Pinned to my mother Shirley’s fridge on yellowing, curled paper is a handwritten copy of a two-week crash diet. It has been there since 1979, the year she decided she wanted to shed a stone in a fortnight. Its survival is testament to the faith she holds in it.
Among other tortures while on the diet, she allows herself no more than half a grapefruit and a slice of dry toast with black coffee each morning. Lunch is a few cold cuts of meat and a side of vegetables, and dinner is similar. On a typical day this will amount to about 650 calories.
Now 78, you would have thought she’d have deserted this gruelling regime and allowed herself to go into diet retirement.
But like so many women of her generation, she believes the occasional fortnight of eating little is key to a svelte figure and good health.
Such extreme slimming plans have drifted out of fashion in the past few decades. Crash diets are supposed to slow your metabolism down, leading to more weight gain when you stop.
These days, the mantra recited by the medical profession is steady weight loss rather than starvation. And being curvy – a la Mad Men’s Christina Hendricks – is in vogue.
But it may be time to reconsider this approach. And my mother, with her maddening crash diet, might be on to something. Tomorrow, a BBC TV Horizon investigation looks into the health benefits of fasting.
Science reporter Michael Mosley speaks to scientists who have discovered that periods of eating very little or nothing may be the key to controlling chemicals produced by the body linked to the development of disease and the ageing process. This backs up recent studies on animals fed very low-calorie diets which found the thinnest (without being medically underweight or malnourished) are the healthiest and live the longest.
The key, say researchers at the University of Southern California’s Longevity Institute, is the hormone Insulin-Like Growth Factor 1 (IGF-1). Mosley explains: ‘IGF-1 and other growth factors keep our cells constantly active. It’s like driving with your foot on the accelerator pedal, which is fine when your body is shiny and new, but keep doing this all the time and it will break down.’
According to Professor Valter Longo, director of the Longevity Institute, one way to take the foot off the accelerator, and reduce IGF-1 levels dramatically – as well as cholesterol, and blood pressure – is by fasting.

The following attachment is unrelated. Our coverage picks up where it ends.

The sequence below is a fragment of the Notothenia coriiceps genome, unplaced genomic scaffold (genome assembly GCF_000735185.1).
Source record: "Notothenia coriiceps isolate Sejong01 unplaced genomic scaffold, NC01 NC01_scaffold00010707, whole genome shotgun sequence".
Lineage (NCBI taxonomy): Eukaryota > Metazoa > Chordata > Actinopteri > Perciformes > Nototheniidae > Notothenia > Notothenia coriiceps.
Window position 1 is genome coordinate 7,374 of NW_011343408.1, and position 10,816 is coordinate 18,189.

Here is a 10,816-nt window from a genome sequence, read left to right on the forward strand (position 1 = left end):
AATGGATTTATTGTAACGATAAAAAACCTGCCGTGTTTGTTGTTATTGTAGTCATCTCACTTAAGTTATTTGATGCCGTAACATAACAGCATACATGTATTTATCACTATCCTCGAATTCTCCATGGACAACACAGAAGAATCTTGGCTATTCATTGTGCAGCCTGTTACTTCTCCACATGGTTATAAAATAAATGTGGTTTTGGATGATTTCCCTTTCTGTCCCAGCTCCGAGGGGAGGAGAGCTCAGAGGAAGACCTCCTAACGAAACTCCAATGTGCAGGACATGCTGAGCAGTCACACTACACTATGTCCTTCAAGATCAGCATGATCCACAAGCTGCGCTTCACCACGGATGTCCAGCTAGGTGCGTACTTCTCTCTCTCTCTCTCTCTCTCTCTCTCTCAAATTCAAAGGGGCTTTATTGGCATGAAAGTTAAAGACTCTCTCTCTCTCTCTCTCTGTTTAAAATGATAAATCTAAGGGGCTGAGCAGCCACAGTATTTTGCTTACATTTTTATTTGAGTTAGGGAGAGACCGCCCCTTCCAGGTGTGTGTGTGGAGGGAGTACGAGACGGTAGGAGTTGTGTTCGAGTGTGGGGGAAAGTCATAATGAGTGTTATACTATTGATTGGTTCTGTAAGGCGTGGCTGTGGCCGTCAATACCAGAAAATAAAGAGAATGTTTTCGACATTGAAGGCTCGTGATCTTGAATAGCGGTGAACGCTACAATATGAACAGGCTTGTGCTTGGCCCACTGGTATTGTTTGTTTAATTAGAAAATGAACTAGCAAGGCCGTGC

‘You need adequate levels of IGF-1 and other growth factors when you are growing, but high levels later in life appear to lead to accelerated ageing,’ he says. ‘The evidence comes from animals such as the Laron mice we have bred which have been genetically engineered so they don’t respond to IGF-1. They are small but extraordinarily long-lived.’
The average mouse has a life span of two years – but the Laron typically live 40 per cent longer. The oldest has lived to the human equivalent of 160. They are immune to heart disease and cancer and when they die, as Prof Longo puts it: ‘They simply drop dead.’
During the film, Mosley tries various fasts – for three days straight, and for two days a week, for six weeks – with dramatic results. Not only does he lose weight, but his cholesterol levels and blood pressure improve. These findings chime with recent reports that reaching a ‘healthy’ Body Mass Index (BMI) may not be enough – we need to be as slim as possible to reduce our risk of illness.
The reason experts haven’t emphasised this is that they don’t want to trigger eating disorders or demotivate the overweight trying to get into the healthy weight range. There is only so long, however, we can shy away from this because the evidence keeps mounting.
So has my mother’s generation been right all along? Is striving to be ‘slim as a pin’ good for us? And does this mean those who slip into our size 12 jeans believing we are healthy are fooling ourselves?
Matthew Piper, of the Institute of Healthy Ageing, University College London, says: ‘Studies on monkeys show if we restrict the diet there is a delay in the onset of cancer, coronary heart disease and diabetes in later life as well as staving off dementia.’
Reducing our food intake over months or years could boost lifespan by 15 to 30 per cent, experts believe.
My mother says her determination to stay slender comes from her childhood during the war. ‘We were on rations until 1954, so everyone was slim. Now food is everywhere,’ she says, repeating to me two phrases she learnt from her mother – ‘He who sleeps, eats’ and ‘You have to suffer to be beautiful’.